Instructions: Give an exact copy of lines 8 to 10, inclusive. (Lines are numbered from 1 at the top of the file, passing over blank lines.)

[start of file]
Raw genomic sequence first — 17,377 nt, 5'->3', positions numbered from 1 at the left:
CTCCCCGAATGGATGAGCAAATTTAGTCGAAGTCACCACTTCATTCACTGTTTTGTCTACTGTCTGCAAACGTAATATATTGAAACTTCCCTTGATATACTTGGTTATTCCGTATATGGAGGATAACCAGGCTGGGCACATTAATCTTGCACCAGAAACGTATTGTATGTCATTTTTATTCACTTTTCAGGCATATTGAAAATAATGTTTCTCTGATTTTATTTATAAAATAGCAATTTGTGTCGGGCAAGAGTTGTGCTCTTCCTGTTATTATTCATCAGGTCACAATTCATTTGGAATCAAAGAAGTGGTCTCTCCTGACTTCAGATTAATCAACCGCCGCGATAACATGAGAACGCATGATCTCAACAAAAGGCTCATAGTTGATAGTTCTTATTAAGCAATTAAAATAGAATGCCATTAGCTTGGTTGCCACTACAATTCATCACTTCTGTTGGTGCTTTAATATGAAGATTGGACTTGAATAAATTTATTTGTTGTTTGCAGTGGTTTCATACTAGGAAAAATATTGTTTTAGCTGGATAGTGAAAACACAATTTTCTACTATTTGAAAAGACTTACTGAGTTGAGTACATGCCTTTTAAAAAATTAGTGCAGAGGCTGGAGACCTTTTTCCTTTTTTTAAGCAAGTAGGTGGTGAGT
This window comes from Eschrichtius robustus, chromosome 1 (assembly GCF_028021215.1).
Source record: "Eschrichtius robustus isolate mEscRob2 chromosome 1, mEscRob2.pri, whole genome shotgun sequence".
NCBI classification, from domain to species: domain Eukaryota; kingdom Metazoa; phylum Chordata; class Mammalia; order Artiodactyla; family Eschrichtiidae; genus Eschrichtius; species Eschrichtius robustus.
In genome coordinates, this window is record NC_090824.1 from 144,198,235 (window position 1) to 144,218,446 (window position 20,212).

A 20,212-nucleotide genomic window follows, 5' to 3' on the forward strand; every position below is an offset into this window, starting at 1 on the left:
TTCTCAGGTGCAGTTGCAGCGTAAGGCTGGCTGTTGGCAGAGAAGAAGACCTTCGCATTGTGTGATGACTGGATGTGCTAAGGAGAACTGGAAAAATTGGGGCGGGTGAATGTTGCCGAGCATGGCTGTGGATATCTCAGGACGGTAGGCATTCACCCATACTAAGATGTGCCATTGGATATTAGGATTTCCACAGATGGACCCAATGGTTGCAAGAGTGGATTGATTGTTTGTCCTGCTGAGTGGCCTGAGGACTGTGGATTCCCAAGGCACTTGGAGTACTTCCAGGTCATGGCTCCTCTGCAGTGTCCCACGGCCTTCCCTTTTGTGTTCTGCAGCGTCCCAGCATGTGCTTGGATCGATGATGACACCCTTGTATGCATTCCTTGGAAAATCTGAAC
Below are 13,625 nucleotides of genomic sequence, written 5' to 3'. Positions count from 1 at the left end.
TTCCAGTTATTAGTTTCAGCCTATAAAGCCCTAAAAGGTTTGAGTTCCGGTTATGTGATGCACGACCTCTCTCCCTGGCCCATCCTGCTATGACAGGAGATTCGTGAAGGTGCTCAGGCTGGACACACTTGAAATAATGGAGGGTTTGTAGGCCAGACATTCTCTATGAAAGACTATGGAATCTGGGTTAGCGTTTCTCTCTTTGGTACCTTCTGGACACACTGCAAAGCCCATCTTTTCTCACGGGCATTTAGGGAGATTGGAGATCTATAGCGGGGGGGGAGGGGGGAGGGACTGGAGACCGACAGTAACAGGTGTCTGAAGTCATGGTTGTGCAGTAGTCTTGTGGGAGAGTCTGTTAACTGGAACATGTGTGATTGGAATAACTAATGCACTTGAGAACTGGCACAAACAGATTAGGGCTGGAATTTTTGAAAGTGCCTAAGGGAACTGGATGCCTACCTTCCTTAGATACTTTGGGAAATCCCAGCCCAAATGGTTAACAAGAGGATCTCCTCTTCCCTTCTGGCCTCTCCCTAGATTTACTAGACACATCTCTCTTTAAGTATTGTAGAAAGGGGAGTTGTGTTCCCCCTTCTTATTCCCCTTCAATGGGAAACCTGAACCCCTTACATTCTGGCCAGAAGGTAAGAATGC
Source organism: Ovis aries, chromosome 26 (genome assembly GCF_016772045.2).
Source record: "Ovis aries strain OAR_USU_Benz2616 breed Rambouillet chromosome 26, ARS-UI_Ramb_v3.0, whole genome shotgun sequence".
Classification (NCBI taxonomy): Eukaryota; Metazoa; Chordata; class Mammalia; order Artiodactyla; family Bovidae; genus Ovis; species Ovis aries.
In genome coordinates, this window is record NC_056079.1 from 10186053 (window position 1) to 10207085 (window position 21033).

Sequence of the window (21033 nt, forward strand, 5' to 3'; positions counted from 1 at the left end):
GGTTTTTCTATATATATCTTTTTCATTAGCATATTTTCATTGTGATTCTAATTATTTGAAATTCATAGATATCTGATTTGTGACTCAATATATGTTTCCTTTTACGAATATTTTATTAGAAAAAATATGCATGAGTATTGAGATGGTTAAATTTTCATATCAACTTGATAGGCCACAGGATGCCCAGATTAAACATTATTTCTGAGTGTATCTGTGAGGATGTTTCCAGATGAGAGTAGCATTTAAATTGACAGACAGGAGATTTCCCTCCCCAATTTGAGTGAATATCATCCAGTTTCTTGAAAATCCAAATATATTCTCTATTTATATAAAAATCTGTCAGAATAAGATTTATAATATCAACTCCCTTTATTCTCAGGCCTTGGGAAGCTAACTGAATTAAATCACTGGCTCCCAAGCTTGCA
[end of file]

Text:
TTCTCAGGTGCAGTTGCAGCGTAAGGCTGGCTGTTGGCAGAGAAGAAGACCTTCGCATTGTGTGATGACTGGATGTGCTAAGGAGAACTGGAAAAATTGGGGCGGGTGAATGTTGCCGAGCATGGCTGTGGATATCTCAGGACGGTAGGCATTCACCCATACTAAGATGTGCCATTGGATATTAGGATTTCCACAGATGGACCCAATGGTTGCAAGAGTGGATTGATTGTTTGTCCTGCTGAGTGGCCTGAGGACTGTGGATTCCCAAGGCACTTGGAGTACTTCCAGGTCATGGCTCCTCTGCAGTGTCCCACGGCCTTCCCTTTTGTGTTCTGCAGCGTCCCAGCATGTGCTTGGATCGATGATGACACCCTTGTATGCATTCCTTGGAAAATCTGAAC
Below are 13,625 nucleotides of genomic sequence, written 5' to 3'. Positions count from 1 at the left end.
TTCCAGTTATTAGTTTCAGCCTATAAAGCCCTAAAAGGTTTGAGTTCCGGTTATGTGATGCACGACCTCTCTCCCTGGCCCATCCTGCTATGACAGGAGATTCGTGAAGGTGCTCAGGCTGGACACACTTGAAATAATGGAGGGTTTGTAGGCCAGACATTCTCTATGAAAGACTATGGAATCTGGGTTAGCGTTTCTCTCTTTGGTACCTTCTGGACACACTGCAAAGCCCATCTTTTCTCACGGGCATTTAGGGAGATTGGAGATCTATAGCGGGGGGGGAGGGGGGAGGGACTGGAGACCGACAGTAACAGGTGTCTGAAGTCATGGTTGTGCAGTAGTCTTGTGGGAGAGTCTGTTAACTGGAACATGTGTGATTGGAATAACTAATGCACTTGAGAACTGGCACAAACAGATTAGGGCTGGAATTTTTGAAAGTGCCTAAGGGAACTGGATGCCTACCTTCCTTAGATACTTTGGGAAATCCCAGCCCAAATGGTTAACAAGAGGATCTCCTCTTCCCTTCTGGCCTCTCCCTAGATTTACTAGACACATCTCTCTTTAAGTATTGTAGAAAGGGGAGTTGTGTTCCCCCTTCTTATTCCCCTTCAATGGGAAACCTGAACCCCTTACATTCTGGCCAGAAGGTAAGAATGC